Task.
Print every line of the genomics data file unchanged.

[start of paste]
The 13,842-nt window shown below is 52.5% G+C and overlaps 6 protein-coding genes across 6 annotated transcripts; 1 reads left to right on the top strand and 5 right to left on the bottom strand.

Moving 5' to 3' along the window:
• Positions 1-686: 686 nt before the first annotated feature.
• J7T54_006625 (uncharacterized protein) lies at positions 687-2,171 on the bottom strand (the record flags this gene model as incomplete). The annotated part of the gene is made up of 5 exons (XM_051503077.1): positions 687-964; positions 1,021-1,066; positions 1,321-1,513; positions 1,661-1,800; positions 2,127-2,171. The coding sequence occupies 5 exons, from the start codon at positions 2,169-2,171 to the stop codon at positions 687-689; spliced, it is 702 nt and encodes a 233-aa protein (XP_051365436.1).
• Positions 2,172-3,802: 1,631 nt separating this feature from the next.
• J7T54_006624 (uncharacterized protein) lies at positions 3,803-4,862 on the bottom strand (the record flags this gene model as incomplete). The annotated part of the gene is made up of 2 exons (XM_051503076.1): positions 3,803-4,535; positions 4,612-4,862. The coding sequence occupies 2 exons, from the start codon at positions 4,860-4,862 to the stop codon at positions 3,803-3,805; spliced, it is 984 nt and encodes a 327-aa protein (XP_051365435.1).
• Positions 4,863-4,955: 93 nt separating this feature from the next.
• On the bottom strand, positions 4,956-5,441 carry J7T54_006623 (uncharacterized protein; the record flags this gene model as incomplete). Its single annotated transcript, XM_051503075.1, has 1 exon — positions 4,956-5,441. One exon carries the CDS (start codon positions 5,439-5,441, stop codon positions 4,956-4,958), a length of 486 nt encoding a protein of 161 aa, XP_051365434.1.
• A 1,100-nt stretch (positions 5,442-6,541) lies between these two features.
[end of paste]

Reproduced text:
The 13,842-nt window shown below is 52.5% G+C and overlaps 6 protein-coding genes across 6 annotated transcripts; 1 reads left to right on the top strand and 5 right to left on the bottom strand.

Moving 5' to 3' along the window:
• Positions 1-686: 686 nt before the first annotated feature.
• J7T54_006625 (uncharacterized protein) lies at positions 687-2,171 on the bottom strand (the record flags this gene model as incomplete). The annotated part of the gene is made up of 5 exons (XM_051503077.1): positions 687-964; positions 1,021-1,066; positions 1,321-1,513; positions 1,661-1,800; positions 2,127-2,171. The coding sequence occupies 5 exons, from the start codon at positions 2,169-2,171 to the stop codon at positions 687-689; spliced, it is 702 nt and encodes a 233-aa protein (XP_051365436.1).
• Positions 2,172-3,802: 1,631 nt separating this feature from the next.
• J7T54_006624 (uncharacterized protein) lies at positions 3,803-4,862 on the bottom strand (the record flags this gene model as incomplete). The annotated part of the gene is made up of 2 exons (XM_051503076.1): positions 3,803-4,535; positions 4,612-4,862. The coding sequence occupies 2 exons, from the start codon at positions 4,860-4,862 to the stop codon at positions 3,803-3,805; spliced, it is 984 nt and encodes a 327-aa protein (XP_051365435.1).
• Positions 4,863-4,955: 93 nt separating this feature from the next.
• On the bottom strand, positions 4,956-5,441 carry J7T54_006623 (uncharacterized protein; the record flags this gene model as incomplete). Its single annotated transcript, XM_051503075.1, has 1 exon — positions 4,956-5,441. One exon carries the CDS (start codon positions 5,439-5,441, stop codon positions 4,956-4,958), a length of 486 nt encoding a protein of 161 aa, XP_051365434.1.
• A 1,100-nt stretch (positions 5,442-6,541) lies between these two features.